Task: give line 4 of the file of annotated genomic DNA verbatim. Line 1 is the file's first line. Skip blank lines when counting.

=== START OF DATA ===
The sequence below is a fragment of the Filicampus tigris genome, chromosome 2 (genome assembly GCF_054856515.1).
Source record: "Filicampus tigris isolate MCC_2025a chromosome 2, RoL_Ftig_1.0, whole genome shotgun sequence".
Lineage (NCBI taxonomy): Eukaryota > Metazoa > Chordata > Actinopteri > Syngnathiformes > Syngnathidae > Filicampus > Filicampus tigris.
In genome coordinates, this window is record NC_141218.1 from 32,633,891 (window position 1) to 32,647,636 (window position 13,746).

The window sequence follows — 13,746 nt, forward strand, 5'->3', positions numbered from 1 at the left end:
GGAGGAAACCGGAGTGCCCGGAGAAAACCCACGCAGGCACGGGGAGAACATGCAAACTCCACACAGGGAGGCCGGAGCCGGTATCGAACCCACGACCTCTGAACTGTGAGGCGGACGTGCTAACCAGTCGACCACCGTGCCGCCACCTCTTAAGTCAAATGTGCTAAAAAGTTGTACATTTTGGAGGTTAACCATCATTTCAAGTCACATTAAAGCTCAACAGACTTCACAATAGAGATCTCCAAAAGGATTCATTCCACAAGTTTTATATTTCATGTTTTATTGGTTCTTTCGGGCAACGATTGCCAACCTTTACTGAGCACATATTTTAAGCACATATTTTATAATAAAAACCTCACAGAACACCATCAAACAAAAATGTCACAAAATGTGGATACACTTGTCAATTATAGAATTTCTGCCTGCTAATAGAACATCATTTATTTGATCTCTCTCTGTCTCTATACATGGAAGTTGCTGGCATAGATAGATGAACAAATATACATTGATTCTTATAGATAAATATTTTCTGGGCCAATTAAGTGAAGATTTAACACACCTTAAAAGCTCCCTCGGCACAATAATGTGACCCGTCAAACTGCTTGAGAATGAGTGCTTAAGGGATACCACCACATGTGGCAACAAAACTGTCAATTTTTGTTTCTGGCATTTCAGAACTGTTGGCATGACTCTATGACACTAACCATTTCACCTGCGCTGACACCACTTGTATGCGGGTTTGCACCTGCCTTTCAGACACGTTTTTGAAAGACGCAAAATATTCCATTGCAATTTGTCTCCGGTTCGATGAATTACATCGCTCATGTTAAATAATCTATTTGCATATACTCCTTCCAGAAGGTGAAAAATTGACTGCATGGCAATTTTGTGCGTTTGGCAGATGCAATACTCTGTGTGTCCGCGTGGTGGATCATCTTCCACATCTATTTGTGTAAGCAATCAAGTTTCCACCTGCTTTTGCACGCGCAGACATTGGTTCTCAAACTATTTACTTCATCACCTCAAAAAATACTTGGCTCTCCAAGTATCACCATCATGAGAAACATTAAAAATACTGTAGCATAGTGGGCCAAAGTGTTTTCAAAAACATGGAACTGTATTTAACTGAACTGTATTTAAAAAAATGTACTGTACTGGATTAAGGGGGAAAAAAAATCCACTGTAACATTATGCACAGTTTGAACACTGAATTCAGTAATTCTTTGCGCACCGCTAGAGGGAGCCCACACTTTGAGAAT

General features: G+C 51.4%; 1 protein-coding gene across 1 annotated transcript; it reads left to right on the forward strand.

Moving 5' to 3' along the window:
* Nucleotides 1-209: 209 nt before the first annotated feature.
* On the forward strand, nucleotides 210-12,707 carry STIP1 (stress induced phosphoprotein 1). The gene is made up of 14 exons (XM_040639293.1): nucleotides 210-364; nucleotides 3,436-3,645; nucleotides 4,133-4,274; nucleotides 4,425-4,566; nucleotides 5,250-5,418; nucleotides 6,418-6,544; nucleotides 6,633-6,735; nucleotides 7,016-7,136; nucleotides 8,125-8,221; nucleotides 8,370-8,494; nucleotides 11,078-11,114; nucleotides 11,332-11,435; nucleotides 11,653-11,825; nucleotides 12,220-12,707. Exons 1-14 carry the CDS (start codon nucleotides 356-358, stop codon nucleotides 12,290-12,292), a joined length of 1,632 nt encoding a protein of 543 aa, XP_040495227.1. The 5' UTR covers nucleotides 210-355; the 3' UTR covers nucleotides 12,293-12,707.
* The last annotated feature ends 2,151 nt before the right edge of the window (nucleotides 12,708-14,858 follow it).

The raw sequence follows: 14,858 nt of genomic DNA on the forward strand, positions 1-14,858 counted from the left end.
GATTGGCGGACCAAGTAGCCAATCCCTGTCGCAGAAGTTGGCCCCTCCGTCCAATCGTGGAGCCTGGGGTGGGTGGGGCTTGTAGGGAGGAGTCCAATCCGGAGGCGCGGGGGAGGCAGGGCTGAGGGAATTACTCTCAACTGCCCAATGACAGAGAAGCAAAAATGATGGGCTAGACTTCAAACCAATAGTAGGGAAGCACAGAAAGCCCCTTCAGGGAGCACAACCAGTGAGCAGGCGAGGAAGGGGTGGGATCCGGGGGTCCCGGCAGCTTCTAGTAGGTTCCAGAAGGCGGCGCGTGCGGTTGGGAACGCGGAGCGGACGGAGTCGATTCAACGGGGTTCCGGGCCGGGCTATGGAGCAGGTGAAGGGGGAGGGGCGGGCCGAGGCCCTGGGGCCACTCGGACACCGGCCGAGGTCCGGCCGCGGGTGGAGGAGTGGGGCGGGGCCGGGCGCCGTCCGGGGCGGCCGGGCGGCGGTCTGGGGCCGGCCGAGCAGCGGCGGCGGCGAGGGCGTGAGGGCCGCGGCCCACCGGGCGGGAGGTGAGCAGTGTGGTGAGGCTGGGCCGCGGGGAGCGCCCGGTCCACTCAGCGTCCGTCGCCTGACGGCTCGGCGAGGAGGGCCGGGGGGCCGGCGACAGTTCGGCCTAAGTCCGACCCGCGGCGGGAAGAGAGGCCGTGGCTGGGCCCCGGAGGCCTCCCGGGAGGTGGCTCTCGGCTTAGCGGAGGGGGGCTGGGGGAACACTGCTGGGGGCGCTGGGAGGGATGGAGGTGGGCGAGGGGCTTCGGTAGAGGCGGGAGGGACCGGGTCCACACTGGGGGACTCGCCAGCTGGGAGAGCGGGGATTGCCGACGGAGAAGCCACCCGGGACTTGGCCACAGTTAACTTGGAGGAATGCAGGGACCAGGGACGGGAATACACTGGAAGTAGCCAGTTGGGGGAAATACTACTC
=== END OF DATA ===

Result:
In genome coordinates, this window is record NC_141218.1 from 32,633,891 (window position 1) to 32,647,636 (window position 13,746).